January ended up being a pretty decent reading month for me, all things considered. It turns out that the first month of the year is one of the busiest for the person who is a director of a Classical Conversations community. It's time to re-register families for the coming year, hold informational meetings, figure out how to fill out 1099s for the first time, and the list goes on. I've been sticking to a pretty strict to-do list and just checking off the next thing. That said, the majority of the stack above are read-alouds - that's where most of my reading time ended up taking place. Personally, I read a couple books on my Kindle and one fairly good-sized series which was fantastic and a great way to end the month.
To recap our read-alouds, the two books leaning to the left in the photo above were actually December's read-alouds. They were all I finished in December (besides the big Bible reading project that I'm nearing the end of) and I never got a monthly wrap up for that month written. We finished Mr. Popper's Penguins and By the Great Horn Spoon this month. Mr. Popper's was a HUGE hit with my 7 year old. We read the book, we saw the play at our local children's theater, and he has the audiobook loaded on an ancient iPad and has listened to it several times. It's fun to look back and now and see when I had last read that book aloud (before he was born), so the 7 year cycle of repeating books is working out pretty good for me!
We also finished Sid Fleischman's By the Great Horn Spoon which tied more into the American History memory work that we are doing in CC this year. I admit, I wasn't sure about this book when it started. However, it did pick up about halfway through the book and by the end we were to the "just one more chapter, please!" and finished it up rather quickly. It was a great story as far as describing what it might have looked like for someone heading out to try their hand during the great gold rush.
In January, we finished The Prairie Thief by Melissa Wiley and Little House on the Prairie (and who all should know who that author is). :) The Prairie Thief was a just-for-fun read and requested by my 10yo girl - since she is the one that I seem to have the hardest time engaging with a read-aloud, I obliged her and we all enjoyed this one. (Again, this was another re-read, last enjoyed in 2012, so the girls would have been 4 and 5ish, and the boy not quite 2).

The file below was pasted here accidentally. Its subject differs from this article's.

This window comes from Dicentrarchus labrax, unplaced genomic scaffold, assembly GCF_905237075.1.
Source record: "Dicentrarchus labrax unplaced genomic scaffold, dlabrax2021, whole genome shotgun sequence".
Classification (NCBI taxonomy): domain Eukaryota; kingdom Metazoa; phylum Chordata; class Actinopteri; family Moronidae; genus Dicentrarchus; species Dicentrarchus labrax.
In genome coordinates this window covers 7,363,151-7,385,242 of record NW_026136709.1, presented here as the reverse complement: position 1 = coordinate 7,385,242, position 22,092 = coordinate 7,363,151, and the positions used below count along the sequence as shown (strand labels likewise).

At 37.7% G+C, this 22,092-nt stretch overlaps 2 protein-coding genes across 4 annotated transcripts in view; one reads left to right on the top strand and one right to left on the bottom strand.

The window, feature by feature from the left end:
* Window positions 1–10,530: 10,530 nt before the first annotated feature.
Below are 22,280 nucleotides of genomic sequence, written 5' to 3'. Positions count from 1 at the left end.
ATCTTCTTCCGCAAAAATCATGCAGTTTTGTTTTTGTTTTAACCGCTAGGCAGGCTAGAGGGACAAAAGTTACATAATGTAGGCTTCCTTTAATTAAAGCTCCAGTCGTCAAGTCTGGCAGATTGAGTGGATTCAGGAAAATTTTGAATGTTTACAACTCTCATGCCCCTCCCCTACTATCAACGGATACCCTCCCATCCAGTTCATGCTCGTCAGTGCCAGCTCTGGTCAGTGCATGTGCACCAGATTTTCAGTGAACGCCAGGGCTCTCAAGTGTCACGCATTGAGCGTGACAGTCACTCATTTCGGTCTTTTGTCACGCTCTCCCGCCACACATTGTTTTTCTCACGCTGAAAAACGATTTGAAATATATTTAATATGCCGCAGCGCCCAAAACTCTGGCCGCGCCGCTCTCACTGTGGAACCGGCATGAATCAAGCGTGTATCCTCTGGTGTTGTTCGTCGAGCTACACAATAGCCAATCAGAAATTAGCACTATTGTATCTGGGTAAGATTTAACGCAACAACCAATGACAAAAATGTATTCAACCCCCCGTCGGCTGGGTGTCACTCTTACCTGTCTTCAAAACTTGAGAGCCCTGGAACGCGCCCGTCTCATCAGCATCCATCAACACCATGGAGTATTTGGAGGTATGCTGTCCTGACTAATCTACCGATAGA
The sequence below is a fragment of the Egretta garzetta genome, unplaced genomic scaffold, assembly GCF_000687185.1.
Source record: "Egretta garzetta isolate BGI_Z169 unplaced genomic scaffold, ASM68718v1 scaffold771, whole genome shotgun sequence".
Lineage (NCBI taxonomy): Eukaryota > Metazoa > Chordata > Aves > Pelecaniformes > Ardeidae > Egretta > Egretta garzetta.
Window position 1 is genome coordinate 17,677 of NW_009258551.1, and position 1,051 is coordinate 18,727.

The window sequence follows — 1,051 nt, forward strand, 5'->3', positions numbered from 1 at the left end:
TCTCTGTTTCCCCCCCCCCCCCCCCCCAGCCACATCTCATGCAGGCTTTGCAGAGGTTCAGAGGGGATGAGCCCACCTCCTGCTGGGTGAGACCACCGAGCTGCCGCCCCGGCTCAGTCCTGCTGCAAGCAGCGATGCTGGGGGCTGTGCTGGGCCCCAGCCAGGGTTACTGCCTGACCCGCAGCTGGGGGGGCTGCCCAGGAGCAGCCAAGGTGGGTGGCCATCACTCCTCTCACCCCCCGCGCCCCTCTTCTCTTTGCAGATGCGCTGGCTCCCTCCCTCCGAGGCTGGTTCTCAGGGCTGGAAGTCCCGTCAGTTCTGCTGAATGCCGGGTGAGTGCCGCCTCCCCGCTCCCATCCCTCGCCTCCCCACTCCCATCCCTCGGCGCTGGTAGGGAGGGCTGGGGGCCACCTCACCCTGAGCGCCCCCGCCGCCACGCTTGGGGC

Little House on the Prairie was as reread for Natalie, who remembers it the first time we read it and has since read the series on her own at least once. Betsy didn't remember this at all ... and I have to say, I pick up different things every time that I go through the series, and especially the farther along I get into parenting. What a hard life it would have been to travel with three little girls with her husband to build a home literally from the ground up. And to read aloud Ma's feelings towards their Native American neighbors was not exactly pleasant, but we did have some good conversations about it.
The last read aloud worth mentioning is The Hobbit which the boy and I read before bed off-and-on in December and January. It doesn't even need to be said how great a book The Hobbit is, but I might argue it's an even better read-aloud. So, so good.
On my Kindle this month, I read two books: The Boneshaker by Kate Milford and Lost and Found: Losing Religion and Finding Grace by Kendra Fletcher. I had such high hopes for The Boneshaker after I read Milford's Greenglass House books. As you might predict from the cover alone, it was a little creepy and I didn't love it. Lost and Found was a book that I've had on my wish list for years, and was able to buy for a steal as a Kindle version. I used to read Kendra's blog (Preschoolers and Peace) years ago when my girls where tiny. A year-ish ago she wrote this deeper work about her and her husband's shift in faith through some deep trials in their family and how they were drawn deeper to Jesus and from a works/checklist based faith. Her testimony in this book spoke to me, and I'm thankful I finally got the chance to read it.
The rest of the month was completely taken up with Brandon Mull's Beyonders series. Last summer I fell hard for his Fablehaven series, and decided to try this series featuring an older protagonist. I loved this series just as much! Where the main character in Fablehaven is a young teen girl and her younger brother, this series is focused on Jason, about 15, and how he becomes embroiled in Lyrian. He takes on a cause that he has no tie to because it's the right thing to do and becomes the unlikely hero of the tale and one well worth recommending. While I handed Fablehaven immediately off to my 12 year old, (and I'll be recommending the Beyonders to her as well), I'm excited about this series with a male hero for Ethan when he gets older.
Happy reading. :)